Outraged parent reps in New York are calling for Albany to pass a “Miranda Rights” bill for ACS before questioning

ALBANY – Outraged parents are calling on state lawmakers to stop New York City from targeting their families without informing them of their rights in child welfare investigations.

Under current law, the city’s child care department is required to visit homes to investigate allegations of abuse or neglect.

But critics say they’re getting it all wrong — particularly when it comes to dealing with black and Hispanic families.

“They deliberately deny you your rights and scare you with threats of taking your children away,” Tanesha Grant, a black mother of three from Washington Heights, said of her previous run-ins with the city agency, which never confirmed any of the 20 allegations against she.

“They always tried to force me and scare me that if I didn’t do it, I would somehow lose my children [obey] them.”

That can mean caseworkers conducting indoor investigations, participating in drug tests or psychological assessments, or letting them speak to children unprepared for the legal ramifications a stray comment could have for their own parents.

Proposed state legislation would require child welfare officials statewide to inform families of their legal rights before pressuring them to cooperate with the investigation. However, it remains unclear whether Albany Democrats will approve the idea before the 2023 legislative session ends on June 8.

State Senator Jabari Brisport stands in front of a brownstone staircase in the state capital
State Senator Jabari Brisport noted that Texas state lawmakers passed legislation similar to his own proposal earlier this year.
Zach Williams/NY Post

The bill aligns with the “Miranda Rights,” which a landmark 1966 US Supreme Court ruling required police to provide to suspects upon arrest.

“Under the Fourth Amendment, government employees must obtain a court order to search a home,” Rep. Latrice Walker (D-Brooklyn) said of the bill she is introducing with State Senator Jabari Brisport (D-Brooklyn).

A Study 2019 A study by the Center for New York City Affairs found that neighborhoods with relatively high black populations, like Mott Haven in the Bronx, have seven times more child protection screenings than whiter and more affluent neighborhoods like Greenwich Village in Manhattan.

“Current policies exploit and exacerbate inequalities within the system. Black, brown and low-income families are not only the most likely to be targeted by caseworkers, they are also less likely to have access to legal advice or counseling when child protection workers come knocking on their door.”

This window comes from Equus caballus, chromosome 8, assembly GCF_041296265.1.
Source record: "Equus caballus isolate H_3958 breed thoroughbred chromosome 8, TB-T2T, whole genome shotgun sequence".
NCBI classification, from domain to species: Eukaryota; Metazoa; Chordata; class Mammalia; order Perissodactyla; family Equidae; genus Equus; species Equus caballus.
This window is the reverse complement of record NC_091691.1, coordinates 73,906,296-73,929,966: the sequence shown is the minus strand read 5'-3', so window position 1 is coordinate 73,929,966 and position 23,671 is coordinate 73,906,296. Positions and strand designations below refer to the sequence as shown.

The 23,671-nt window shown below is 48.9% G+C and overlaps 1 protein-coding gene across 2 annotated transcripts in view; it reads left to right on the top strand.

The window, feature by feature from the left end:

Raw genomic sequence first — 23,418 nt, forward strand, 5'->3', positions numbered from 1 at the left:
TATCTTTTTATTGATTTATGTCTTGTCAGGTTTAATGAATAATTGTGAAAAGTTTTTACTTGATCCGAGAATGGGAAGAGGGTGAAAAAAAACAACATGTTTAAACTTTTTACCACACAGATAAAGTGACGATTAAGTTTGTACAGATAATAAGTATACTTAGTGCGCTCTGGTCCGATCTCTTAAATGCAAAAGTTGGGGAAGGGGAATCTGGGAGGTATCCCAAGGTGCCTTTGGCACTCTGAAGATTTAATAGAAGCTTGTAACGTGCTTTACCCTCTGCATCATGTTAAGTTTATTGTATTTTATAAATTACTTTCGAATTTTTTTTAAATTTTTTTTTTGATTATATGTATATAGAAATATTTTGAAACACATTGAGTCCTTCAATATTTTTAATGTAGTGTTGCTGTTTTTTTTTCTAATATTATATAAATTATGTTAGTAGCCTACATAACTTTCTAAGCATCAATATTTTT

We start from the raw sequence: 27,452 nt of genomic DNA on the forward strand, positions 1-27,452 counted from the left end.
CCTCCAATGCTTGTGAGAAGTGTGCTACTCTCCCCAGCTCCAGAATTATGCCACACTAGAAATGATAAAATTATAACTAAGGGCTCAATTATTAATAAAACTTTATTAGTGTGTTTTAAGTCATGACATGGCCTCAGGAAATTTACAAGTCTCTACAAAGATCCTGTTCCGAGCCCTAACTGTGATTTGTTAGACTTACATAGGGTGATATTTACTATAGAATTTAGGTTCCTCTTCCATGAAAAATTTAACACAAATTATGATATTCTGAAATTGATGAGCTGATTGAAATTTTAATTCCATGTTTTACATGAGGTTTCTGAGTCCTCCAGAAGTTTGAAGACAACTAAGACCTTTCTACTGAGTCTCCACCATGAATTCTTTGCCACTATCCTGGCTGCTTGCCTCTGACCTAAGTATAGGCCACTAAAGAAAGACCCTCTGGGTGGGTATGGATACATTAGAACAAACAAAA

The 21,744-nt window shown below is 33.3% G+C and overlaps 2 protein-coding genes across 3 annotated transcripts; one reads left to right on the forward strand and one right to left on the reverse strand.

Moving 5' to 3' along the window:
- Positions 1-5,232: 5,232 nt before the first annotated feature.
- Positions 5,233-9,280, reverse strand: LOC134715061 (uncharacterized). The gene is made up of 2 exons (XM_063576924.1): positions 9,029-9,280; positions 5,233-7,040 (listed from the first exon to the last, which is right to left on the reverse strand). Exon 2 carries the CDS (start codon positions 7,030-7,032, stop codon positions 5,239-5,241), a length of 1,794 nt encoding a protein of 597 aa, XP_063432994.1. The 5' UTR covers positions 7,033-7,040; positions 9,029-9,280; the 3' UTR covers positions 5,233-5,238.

People march on a New York street with signs saying things like
Parent advocates say the Children’s Services Administration routinely disregards families’ rights and urges them to seek information about suspected child abuse or neglect.
Erik McGregor/Sipa USA

ACS prosecutors can only seek a court order if they’re trying to get a parent or guardian to voluntarily respond to allegations of neglect or abuse — a step they pursue in just 0.2% of tens of thousands of cases each year. ProPublica reported in October.

“They claim the other 99.8% of homes are entered with ‘voluntary consent’, but this often involves threatening to call the police and other methods of coercion. Most parents are unaware of their right to refuse entry,” Walker added.

ACS data shows 59,001 allegations in 2022 and 55,345 in 2021 submitted by the state, with 29.2% and 33.9% of those cases confirmed by investigators, respectively.

Courts are involved in less than 10% of cases.

Latrice Walker speaks from a podium outside the state Senate room, three people behind her.
MP Latrice Walker found that child welfare officials disproportionately target minority families.
Zach Williams/NY Post

An ACS spokesman expressed support for the legislation without directly endorsing the proposal in its written form.

“ACS supports legislation that would require child protection specialists to provide verbal and written information to parents of their rights at first contact. We look forward to legislation that balances both the need for parents to be informed of their rights and the need for child protection agencies to assess the safety of children who have been reported as potentially abused or neglected.”

The agency is currently running a pilot program testing the idea of ​​informing parents of their rights before collecting information that could be used against them.

If passed by the Senate and the state assembly and signed by Gov. Kathy Hochul, caseworkers would have to present in the family’s “preferred language” that they could refuse to work with them pending a court order.

A similar suggestion was passed by the Texas state legislature earlier this year and is awaiting approval from Gov. Greg Abbot.

“I can’t imagine how Texas of all places can beat New York in that regard,” said Brisport. “Texas is not considered a bastion of racial equality.”


JACLYN DIAZ is a USTimeToday U.S. News Reporter based in London. His focus is on U.S. politics and the environment. He has covered climate change extensively, as well as healthcare and crime. JACLYN DIAZ joined USTimeToday in 2023 from the Daily Express and previously worked for Chemist and Druggist and the Jewish Chronicle. He is a graduate of Cambridge University. Languages: English. You can get in touch with me by emailing diza@ustimetoday.com.

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